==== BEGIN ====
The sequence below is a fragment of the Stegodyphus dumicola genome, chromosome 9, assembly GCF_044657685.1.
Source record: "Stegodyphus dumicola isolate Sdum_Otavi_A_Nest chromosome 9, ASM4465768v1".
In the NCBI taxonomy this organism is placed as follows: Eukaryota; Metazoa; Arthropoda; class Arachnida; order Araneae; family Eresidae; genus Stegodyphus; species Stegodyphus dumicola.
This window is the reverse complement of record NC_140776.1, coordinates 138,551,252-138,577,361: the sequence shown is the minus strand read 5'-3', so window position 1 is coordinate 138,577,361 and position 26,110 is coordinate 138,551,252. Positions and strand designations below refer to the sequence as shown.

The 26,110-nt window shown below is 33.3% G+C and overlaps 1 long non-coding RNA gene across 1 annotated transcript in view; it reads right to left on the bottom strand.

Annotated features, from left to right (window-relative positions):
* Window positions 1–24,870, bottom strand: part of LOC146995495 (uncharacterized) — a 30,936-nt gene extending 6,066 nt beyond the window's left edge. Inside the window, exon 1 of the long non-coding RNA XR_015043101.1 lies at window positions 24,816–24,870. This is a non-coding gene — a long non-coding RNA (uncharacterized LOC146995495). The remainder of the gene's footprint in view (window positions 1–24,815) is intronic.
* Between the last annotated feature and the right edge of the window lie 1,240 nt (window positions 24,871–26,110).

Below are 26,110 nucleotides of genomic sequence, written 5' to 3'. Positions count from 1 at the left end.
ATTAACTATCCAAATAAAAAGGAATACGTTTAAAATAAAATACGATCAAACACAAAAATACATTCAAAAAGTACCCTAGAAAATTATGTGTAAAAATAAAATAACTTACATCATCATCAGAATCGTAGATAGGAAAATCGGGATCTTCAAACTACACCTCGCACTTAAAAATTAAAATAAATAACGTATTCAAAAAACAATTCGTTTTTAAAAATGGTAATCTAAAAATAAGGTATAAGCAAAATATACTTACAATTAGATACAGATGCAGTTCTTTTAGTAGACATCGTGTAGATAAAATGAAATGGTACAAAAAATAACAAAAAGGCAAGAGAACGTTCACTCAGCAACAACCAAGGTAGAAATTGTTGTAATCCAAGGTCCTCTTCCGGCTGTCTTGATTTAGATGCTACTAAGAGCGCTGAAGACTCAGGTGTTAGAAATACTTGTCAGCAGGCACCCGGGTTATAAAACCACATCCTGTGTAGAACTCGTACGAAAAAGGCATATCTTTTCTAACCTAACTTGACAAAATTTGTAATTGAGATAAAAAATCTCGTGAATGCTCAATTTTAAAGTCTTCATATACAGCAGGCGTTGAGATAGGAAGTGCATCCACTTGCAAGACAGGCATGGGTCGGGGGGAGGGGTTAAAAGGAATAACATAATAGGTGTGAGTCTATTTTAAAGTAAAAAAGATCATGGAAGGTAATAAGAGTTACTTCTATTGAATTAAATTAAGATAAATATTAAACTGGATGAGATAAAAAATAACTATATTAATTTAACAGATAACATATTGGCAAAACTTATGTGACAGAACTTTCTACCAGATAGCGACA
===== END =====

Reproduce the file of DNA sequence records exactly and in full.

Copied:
The sequence below is a fragment of the Stegodyphus dumicola genome, chromosome 9, assembly GCF_044657685.1.
Source record: "Stegodyphus dumicola isolate Sdum_Otavi_A_Nest chromosome 9, ASM4465768v1".
In the NCBI taxonomy this organism is placed as follows: Eukaryota; Metazoa; Arthropoda; class Arachnida; order Araneae; family Eresidae; genus Stegodyphus; species Stegodyphus dumicola.
This window is the reverse complement of record NC_140776.1, coordinates 138,551,252-138,577,361: the sequence shown is the minus strand read 5'-3', so window position 1 is coordinate 138,577,361 and position 26,110 is coordinate 138,551,252. Positions and strand designations below refer to the sequence as shown.

The 26,110-nt window shown below is 33.3% G+C and overlaps 1 long non-coding RNA gene across 1 annotated transcript in view; it reads right to left on the bottom strand.

Annotated features, from left to right (window-relative positions):
* Window positions 1–24,870, bottom strand: part of LOC146995495 (uncharacterized) — a 30,936-nt gene extending 6,066 nt beyond the window's left edge. Inside the window, exon 1 of the long non-coding RNA XR_015043101.1 lies at window positions 24,816–24,870. This is a non-coding gene — a long non-coding RNA (uncharacterized LOC146995495). The remainder of the gene's footprint in view (window positions 1–24,815) is intronic.
* Between the last annotated feature and the right edge of the window lie 1,240 nt (window positions 24,871–26,110).

Below are 26,110 nucleotides of genomic sequence, written 5' to 3'. Positions count from 1 at the left end.
ATTAACTATCCAAATAAAAAGGAATACGTTTAAAATAAAATACGATCAAACACAAAAATACATTCAAAAAGTACCCTAGAAAATTATGTGTAAAAATAAAATAACTTACATCATCATCAGAATCGTAGATAGGAAAATCGGGATCTTCAAACTACACCTCGCACTTAAAAATTAAAATAAATAACGTATTCAAAAAACAATTCGTTTTTAAAAATGGTAATCTAAAAATAAGGTATAAGCAAAATATACTTACAATTAGATACAGATGCAGTTCTTTTAGTAGACATCGTGTAGATAAAATGAAATGGTACAAAAAATAACAAAAAGGCAAGAGAACGTTCACTCAGCAACAACCAAGGTAGAAATTGTTGTAATCCAAGGTCCTCTTCCGGCTGTCTTGATTTAGATGCTACTAAGAGCGCTGAAGACTCAGGTGTTAGAAATACTTGTCAGCAGGCACCCGGGTTATAAAACCACATCCTGTGTAGAACTCGTACGAAAAAGGCATATCTTTTCTAACCTAACTTGACAAAATTTGTAATTGAGATAAAAAATCTCGTGAATGCTCAATTTTAAAGTCTTCATATACAGCAGGCGTTGAGATAGGAAGTGCATCCACTTGCAAGACAGGCATGGGTCGGGGGGAGGGGTTAAAAGGAATAACATAATAGGTGTGAGTCTATTTTAAAGTAAAAAAGATCATGGAAGGTAATAAGAGTTACTTCTATTGAATTAAATTAAGATAAATATTAAACTGGATGAGATAAAAAATAACTATATTAATTTAACAGATAACATATTGGCAAAACTTATGTGACAGAACTTTCTACCAGATAGCGACA